Challenges With Script Blockers
Web designers and web surfers, in one particular area, are greatly at odds today. For web designers, making a good website oftentimes requires that multimedia elements are included from multiple different sources. Video that is embedded on the site rather than hosted on the site’s actual server, advertisements that are served from different domains and other elements may be important to a site, but they are sometimes nuisances to visitors who may go out of their way to eliminate them from a page.
For web surfers, among the biggest threats on the Internet is the content on their favorite webpages that is served from other domains. This type of content has been used in the past as a vector for malicious software and, on top of that, many Web servers find advertisements and some multimedia elements to be nuisances. This leads them to use various script blocking technologies, such as NotScripts for Google Chrome and NoScripts for Firefox.
This script blocking software sometimes requires that the user manually approve each instance of a scripted piece of content on a page that they are viewing. This allows them – if they are savvy enough – to select only the content that they wish and to block out advertisements and other types of content.
For web designers who may have spent many hours developing a site to accommodate some of the content that users are simply blocking these days, this can be frustrating. Investing time in getting a message across and having it utterly ignored is certainly not morale boosting for web designers.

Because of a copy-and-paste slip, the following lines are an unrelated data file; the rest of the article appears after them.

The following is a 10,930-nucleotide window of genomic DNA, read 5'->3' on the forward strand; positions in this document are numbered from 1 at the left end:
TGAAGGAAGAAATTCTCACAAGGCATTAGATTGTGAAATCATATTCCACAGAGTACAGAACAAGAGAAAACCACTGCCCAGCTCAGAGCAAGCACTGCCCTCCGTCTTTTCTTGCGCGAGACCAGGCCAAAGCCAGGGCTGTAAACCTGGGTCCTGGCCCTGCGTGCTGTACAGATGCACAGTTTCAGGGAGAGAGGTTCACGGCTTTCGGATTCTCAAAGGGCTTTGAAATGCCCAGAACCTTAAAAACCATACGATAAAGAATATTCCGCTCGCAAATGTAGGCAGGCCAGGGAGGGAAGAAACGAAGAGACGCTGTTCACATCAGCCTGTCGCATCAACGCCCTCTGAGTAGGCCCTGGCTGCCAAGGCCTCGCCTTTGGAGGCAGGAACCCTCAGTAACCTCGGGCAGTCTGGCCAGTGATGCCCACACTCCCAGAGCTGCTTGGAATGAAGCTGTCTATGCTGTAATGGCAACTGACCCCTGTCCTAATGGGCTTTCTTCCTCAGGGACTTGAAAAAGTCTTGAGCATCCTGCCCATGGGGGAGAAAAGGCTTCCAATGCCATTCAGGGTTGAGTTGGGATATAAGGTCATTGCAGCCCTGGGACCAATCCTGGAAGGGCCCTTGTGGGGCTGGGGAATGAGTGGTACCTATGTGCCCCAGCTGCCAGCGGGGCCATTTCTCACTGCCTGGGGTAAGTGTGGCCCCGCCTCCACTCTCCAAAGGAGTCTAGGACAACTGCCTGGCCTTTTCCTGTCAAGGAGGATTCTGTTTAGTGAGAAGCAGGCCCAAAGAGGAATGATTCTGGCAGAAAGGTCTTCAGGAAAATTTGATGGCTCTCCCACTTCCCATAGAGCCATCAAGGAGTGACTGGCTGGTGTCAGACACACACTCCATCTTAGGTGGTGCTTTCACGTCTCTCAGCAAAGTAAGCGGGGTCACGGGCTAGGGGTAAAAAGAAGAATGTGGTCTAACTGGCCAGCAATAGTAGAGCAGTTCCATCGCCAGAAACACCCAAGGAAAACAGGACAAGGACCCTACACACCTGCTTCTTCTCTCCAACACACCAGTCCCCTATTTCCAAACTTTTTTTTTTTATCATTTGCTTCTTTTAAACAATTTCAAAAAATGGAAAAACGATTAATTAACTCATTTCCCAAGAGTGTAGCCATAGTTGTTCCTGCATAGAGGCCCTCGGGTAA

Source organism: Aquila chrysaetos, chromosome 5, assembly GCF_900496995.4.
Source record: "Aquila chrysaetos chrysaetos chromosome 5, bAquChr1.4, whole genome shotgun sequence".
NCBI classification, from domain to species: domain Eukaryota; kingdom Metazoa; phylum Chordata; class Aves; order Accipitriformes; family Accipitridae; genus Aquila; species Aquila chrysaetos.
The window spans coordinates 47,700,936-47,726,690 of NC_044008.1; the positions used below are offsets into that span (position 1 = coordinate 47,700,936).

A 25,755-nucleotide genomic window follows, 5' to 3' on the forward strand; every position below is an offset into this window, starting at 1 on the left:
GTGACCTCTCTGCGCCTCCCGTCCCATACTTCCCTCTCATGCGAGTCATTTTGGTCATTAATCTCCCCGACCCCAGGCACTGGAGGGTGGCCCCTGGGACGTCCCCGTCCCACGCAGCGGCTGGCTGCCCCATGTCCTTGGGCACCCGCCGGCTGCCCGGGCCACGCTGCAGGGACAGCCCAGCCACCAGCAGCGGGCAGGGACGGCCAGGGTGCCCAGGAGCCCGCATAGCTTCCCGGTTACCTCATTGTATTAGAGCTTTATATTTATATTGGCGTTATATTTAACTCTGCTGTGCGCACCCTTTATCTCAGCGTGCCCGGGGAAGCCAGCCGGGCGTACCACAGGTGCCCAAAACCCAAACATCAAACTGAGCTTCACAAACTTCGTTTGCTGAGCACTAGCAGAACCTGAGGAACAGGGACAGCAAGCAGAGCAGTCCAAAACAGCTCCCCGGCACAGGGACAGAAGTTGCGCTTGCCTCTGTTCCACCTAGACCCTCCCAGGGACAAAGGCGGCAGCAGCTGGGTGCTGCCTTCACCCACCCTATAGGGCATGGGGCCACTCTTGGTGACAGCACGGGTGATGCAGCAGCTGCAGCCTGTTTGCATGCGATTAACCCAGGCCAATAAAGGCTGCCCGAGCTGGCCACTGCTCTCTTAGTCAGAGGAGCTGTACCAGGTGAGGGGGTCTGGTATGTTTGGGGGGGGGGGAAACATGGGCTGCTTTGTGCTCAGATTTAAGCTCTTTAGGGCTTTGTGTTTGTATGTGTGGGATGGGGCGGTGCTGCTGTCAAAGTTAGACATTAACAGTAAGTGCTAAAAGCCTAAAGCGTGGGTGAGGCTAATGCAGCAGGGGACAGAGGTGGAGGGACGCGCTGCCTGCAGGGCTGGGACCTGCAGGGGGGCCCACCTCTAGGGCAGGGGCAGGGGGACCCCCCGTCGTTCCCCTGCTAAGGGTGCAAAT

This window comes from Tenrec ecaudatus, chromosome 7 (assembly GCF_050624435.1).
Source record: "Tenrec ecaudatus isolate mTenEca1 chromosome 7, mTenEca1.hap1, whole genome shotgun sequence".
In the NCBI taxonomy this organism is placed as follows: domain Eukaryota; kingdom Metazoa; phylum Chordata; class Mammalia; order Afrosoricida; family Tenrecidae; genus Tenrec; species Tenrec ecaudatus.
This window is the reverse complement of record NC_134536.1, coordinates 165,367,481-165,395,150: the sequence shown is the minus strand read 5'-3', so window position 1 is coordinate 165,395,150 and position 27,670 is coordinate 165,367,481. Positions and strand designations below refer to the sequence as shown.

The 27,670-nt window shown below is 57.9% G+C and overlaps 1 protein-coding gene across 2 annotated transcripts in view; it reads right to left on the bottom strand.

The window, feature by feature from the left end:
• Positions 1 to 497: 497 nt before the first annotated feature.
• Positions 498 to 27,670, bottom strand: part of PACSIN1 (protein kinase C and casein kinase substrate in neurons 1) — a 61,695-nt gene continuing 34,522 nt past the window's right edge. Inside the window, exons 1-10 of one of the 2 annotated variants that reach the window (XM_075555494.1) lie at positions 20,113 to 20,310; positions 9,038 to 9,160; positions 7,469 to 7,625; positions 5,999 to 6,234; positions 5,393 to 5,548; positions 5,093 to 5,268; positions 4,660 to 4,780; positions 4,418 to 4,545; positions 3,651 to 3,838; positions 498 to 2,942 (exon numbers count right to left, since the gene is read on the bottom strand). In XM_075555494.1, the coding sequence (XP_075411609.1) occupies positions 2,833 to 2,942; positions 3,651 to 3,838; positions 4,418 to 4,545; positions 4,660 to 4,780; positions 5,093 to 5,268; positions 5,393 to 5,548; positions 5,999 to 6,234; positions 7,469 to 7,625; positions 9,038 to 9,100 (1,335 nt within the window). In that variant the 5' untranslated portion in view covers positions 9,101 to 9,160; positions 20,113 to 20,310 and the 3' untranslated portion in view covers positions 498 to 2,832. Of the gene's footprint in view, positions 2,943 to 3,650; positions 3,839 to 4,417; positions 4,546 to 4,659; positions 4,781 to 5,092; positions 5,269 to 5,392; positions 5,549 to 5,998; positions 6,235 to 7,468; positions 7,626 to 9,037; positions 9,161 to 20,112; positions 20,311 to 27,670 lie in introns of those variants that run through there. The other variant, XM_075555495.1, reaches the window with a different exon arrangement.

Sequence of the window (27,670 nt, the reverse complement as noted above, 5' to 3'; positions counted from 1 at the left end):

The first thing web designers will benefit from taking into consideration is simply the fact that much of what they include on a page is likely to be blocked out – intentionally – by visitors these days. This can make a more minimalist design a good idea, since crowding a page with advertisements and other content will simply do no good whatsoever if a visitor is blocking out as much of it as they can.
Another solution is to acknowledge that many visitors will be using script blocking technology and to make the site accessible for them. For example, simply tagging a piece of multimedia with a text tag that lets people know that they need to enable scripts on whatever domain applies to view that content can go a long way toward helping them enjoy the page. It also makes it apparent that the page owner takes visitor needs seriously and tries to accommodate them.